A while back, there was a television program called “Crossing Over with John Edward”. John Edward is a psychic medium (not the former vice-presidential candidate). His audience is made up of people who want to communicate with their dead relatives through him. He will pick out a person and start telling them things that only the dead person would know. Usually, after everyone is amazed, he ends the conversation by telling the person that their dead relative just wants them to know that they are all right.

I have to admit, I have watched more than one episode of Crossing Over. It is my curious and skeptical nature to try to figure out what is going on. How is it that he knows things that he shouldn’t. I have also seen “60 Minute”-like stories on different scientific tests done on John Edward to prove that he is indeed psychic. I am amazed at his abilities. I can’t figure it out. I stopped trying and stopped watching. Why? Leviticus 19:31 says “Do not rely on mediums and psychics, for you will be defiled by them. I, the LORD, am your God.” I realized that even just watching the show would have a negative impact on my spiritual life.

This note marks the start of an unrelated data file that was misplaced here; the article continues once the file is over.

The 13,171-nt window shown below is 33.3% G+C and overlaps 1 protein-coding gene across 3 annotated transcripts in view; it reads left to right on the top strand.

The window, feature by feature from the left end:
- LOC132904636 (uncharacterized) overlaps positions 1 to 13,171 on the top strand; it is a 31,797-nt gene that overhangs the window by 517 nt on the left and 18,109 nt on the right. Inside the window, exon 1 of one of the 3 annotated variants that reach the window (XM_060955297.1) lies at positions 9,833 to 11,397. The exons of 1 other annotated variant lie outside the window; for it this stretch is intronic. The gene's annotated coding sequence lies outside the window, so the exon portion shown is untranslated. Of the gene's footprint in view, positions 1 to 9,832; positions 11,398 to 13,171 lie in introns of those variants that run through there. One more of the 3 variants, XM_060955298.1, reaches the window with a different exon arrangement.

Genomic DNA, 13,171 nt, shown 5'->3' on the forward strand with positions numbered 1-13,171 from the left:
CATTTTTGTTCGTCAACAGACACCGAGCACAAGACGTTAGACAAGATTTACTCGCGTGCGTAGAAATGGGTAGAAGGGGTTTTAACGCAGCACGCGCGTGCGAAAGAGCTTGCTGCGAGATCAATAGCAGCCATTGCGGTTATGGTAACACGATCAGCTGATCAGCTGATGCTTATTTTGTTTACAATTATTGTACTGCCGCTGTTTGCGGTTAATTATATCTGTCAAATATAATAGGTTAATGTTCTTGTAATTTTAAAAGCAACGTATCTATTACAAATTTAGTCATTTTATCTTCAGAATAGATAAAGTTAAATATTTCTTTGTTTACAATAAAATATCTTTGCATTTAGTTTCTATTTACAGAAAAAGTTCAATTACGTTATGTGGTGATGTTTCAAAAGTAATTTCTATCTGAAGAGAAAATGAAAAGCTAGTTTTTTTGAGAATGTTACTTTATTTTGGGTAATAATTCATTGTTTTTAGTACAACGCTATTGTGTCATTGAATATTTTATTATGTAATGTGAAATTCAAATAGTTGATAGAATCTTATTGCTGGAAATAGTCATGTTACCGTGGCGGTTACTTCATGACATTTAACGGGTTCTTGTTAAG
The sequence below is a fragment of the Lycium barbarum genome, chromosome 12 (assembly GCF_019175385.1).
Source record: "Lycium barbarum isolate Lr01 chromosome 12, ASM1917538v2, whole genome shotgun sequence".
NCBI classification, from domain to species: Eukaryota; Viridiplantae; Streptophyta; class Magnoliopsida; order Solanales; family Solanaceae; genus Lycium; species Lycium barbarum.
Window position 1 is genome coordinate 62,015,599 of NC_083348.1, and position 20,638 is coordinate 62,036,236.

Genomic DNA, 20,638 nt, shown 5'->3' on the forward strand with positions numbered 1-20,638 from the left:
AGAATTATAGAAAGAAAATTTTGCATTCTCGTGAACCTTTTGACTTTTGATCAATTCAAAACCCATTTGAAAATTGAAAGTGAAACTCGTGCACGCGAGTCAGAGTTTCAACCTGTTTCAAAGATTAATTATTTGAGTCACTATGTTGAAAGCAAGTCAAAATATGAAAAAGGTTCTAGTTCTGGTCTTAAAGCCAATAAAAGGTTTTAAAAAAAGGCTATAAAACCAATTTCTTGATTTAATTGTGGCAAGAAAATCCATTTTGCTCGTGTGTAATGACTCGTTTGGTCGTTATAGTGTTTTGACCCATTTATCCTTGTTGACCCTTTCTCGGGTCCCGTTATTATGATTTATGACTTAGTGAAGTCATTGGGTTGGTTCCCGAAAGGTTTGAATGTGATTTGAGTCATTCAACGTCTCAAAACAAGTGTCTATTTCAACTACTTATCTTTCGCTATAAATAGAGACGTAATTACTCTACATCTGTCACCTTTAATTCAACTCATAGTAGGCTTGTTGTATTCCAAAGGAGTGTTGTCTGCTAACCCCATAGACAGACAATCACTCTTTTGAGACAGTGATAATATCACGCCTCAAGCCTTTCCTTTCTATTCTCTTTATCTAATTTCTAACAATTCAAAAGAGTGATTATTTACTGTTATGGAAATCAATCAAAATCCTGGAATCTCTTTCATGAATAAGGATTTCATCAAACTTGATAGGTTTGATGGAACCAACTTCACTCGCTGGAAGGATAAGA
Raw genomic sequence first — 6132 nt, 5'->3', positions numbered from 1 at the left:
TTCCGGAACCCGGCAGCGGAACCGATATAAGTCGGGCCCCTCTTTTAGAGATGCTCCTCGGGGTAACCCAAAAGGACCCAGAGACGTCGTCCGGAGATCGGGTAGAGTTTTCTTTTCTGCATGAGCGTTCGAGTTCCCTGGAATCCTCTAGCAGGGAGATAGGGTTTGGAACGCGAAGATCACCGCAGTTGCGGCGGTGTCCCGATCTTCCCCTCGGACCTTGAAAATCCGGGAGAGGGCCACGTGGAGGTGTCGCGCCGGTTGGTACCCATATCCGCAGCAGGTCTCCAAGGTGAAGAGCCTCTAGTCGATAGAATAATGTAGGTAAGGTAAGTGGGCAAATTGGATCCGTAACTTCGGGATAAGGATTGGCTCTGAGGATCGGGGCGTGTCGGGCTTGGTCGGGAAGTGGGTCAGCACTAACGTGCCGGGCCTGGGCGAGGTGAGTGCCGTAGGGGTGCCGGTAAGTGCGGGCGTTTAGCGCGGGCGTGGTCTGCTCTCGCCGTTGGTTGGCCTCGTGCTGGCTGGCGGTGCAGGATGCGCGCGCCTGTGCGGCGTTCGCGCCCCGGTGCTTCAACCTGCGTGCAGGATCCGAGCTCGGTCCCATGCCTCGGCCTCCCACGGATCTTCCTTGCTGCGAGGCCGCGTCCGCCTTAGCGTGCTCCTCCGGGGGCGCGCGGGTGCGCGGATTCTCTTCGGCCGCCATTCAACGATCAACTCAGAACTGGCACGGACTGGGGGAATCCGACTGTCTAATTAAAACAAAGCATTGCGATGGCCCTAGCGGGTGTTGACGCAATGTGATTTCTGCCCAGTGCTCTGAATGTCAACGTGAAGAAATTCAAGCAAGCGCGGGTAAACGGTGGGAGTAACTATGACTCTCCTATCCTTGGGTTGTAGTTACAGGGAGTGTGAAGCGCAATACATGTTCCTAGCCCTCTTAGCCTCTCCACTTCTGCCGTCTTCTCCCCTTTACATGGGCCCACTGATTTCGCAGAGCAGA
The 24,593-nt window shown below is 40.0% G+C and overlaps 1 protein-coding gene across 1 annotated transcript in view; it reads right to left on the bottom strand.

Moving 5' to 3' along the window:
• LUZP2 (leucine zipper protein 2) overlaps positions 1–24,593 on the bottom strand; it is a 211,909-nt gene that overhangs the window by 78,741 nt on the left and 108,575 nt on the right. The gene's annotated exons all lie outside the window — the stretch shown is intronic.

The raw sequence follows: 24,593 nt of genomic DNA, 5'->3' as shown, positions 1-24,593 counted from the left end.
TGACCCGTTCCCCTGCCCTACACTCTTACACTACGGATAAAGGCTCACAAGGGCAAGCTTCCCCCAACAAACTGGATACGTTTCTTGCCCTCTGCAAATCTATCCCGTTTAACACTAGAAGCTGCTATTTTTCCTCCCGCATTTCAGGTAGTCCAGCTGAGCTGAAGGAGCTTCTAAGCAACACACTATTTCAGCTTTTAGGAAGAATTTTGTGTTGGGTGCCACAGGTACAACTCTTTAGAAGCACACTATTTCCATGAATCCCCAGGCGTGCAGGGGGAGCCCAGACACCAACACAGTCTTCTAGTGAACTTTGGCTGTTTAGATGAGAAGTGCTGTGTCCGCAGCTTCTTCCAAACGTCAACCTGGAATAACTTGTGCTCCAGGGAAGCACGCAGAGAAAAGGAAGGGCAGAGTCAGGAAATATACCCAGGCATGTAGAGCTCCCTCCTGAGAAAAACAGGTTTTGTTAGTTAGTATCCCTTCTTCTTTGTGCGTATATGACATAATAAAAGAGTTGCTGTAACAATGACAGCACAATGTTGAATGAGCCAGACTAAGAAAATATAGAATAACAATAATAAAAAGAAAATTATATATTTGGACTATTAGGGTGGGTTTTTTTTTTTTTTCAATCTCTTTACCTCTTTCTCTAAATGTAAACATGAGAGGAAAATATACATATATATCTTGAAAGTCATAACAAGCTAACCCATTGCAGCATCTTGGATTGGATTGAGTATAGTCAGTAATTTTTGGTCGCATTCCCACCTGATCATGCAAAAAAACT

Going back over our first week, we learned that we don’t own anything. It is all God’s. Last week we learned that debt should be avoided and that debt makes us slaves to the lender. This week, we are going to start the process of getting out of debt and actively learning how to use money God’s way.

The first step in any sound financial plan is to seek counsel and to make sure it is the right counsel. The bible is a living book that our Lord uses to communicate His direction and truths to all generations. It should be our fist reference and counsel when making financial decisions. Secondly, we need to seek the counsel of Godly people. Psalm 37:30-31 says, “The godly offer good counsel; they know what is right from wrong. They fill their hearts with God’s law, so they will never slip from his path.”